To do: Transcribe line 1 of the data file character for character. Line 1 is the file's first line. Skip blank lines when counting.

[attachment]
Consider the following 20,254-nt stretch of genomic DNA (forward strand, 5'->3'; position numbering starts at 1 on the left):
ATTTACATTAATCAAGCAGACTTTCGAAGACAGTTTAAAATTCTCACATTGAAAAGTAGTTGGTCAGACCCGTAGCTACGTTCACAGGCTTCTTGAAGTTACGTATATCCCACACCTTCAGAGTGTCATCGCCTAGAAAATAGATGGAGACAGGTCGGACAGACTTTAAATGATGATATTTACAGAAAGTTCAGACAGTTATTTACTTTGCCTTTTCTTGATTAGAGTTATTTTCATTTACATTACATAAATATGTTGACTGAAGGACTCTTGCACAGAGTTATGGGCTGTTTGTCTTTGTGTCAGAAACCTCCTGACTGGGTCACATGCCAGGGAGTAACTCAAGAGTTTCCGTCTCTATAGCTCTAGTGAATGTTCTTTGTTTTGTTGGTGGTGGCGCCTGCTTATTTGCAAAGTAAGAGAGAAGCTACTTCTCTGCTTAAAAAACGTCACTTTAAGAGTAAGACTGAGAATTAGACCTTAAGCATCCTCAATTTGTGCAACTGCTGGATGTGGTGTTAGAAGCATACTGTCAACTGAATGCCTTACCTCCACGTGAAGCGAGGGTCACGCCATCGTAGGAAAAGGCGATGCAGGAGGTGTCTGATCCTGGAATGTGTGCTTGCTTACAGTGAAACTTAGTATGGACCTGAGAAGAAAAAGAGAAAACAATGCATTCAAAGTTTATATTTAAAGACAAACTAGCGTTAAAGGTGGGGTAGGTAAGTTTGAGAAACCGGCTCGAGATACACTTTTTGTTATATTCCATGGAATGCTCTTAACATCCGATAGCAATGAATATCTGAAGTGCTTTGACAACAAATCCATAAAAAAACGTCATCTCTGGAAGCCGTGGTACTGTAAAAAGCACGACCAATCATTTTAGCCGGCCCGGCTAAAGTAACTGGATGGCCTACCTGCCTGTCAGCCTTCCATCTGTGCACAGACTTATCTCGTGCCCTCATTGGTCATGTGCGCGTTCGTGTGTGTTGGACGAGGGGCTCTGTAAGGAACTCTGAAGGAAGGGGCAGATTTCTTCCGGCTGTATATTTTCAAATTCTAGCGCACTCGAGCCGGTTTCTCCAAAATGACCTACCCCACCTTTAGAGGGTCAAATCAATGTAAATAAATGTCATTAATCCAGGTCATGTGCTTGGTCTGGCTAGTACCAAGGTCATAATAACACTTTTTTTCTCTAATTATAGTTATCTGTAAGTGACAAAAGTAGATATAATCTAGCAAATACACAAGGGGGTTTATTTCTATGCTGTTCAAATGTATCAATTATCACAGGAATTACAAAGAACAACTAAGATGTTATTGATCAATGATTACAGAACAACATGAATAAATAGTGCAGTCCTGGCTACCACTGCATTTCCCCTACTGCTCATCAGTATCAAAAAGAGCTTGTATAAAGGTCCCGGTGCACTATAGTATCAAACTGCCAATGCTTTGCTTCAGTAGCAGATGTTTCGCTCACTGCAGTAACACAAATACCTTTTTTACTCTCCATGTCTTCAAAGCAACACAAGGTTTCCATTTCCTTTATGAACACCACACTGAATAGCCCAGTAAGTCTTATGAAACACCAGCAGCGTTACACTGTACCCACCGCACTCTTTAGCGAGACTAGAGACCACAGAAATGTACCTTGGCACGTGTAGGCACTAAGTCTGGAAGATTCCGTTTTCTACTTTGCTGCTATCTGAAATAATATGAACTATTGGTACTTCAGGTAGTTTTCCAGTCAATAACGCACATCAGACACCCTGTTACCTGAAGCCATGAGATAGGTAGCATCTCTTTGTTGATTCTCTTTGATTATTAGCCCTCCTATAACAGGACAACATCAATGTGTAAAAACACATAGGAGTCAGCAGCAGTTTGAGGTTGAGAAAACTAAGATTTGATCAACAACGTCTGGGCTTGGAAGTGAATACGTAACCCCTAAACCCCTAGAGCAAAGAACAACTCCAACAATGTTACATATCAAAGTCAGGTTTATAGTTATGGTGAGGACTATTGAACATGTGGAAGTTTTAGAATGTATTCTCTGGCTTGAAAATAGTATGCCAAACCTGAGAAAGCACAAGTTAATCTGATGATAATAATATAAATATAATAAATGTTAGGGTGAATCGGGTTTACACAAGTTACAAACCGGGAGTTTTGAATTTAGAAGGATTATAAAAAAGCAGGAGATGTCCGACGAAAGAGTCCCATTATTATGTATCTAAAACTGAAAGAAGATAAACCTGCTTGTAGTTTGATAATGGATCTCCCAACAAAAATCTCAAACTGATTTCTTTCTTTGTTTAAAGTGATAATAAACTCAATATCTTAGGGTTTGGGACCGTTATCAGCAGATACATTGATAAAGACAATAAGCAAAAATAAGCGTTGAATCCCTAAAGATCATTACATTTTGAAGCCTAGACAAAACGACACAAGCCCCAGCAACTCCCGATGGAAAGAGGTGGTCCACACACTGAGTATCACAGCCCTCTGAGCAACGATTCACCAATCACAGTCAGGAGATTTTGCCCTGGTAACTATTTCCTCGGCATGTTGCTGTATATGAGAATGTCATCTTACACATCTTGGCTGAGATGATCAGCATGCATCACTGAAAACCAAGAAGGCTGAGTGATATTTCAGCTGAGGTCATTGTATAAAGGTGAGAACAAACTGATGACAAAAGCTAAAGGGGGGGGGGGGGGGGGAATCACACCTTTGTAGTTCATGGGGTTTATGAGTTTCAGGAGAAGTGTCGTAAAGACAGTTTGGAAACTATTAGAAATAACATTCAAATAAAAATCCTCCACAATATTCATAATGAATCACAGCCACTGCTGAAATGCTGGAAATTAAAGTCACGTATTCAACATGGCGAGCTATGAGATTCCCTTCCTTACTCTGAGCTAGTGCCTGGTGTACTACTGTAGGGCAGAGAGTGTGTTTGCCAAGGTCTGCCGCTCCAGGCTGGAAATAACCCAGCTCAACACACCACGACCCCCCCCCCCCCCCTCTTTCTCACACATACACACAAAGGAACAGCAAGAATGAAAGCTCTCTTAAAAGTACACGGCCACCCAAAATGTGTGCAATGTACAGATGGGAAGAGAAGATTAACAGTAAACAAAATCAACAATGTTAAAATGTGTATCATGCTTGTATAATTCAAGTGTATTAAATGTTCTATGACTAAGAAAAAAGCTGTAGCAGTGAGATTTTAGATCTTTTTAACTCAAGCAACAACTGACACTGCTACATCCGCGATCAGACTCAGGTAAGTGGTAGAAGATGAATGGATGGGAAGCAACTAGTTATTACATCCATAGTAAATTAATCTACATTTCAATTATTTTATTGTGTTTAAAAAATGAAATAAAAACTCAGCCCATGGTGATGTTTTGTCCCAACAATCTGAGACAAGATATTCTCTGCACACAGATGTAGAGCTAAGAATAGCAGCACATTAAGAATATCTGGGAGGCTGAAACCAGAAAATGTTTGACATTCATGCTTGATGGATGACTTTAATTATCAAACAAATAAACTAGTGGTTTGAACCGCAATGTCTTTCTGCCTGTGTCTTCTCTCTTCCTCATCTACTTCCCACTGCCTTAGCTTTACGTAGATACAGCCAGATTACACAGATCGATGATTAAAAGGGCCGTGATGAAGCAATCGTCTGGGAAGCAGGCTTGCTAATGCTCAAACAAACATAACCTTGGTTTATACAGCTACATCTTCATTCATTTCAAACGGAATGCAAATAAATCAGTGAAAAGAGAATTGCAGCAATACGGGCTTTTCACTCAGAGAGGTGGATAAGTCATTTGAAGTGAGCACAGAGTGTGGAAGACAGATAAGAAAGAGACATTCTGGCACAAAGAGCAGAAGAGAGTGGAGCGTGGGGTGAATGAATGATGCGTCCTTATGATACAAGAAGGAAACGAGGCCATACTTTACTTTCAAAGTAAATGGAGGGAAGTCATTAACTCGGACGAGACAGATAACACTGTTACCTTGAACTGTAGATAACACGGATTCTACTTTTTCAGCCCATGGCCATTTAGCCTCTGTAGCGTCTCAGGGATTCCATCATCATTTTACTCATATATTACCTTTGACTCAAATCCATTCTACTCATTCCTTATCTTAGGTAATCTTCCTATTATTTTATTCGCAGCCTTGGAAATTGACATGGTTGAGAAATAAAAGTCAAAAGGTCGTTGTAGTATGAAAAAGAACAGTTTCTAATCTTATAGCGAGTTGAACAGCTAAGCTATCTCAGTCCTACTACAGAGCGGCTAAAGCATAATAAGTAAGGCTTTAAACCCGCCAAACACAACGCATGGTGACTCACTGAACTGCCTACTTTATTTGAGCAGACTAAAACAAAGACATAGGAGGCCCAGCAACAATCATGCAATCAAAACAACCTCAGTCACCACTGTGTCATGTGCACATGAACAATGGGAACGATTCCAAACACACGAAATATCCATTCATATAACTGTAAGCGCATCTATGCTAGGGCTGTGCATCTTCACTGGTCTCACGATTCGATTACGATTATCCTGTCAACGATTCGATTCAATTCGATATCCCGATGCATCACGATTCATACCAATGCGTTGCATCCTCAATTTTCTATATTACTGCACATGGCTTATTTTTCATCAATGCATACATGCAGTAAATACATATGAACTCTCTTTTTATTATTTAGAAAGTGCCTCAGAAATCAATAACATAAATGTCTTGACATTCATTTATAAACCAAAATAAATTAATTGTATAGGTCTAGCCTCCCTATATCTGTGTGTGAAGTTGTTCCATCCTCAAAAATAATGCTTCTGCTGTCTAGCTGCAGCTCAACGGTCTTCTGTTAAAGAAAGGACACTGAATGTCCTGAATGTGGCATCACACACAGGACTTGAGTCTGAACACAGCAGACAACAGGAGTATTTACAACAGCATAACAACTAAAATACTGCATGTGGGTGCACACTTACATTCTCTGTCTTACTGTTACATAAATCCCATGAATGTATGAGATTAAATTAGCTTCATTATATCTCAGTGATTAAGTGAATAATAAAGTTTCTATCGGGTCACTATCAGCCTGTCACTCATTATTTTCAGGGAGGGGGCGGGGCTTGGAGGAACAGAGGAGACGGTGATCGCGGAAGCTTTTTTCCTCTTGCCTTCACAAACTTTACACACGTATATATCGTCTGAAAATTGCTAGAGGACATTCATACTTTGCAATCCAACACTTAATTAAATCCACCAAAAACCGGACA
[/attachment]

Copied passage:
Consider the following 20,254-nt stretch of genomic DNA (forward strand, 5'->3'; position numbering starts at 1 on the left):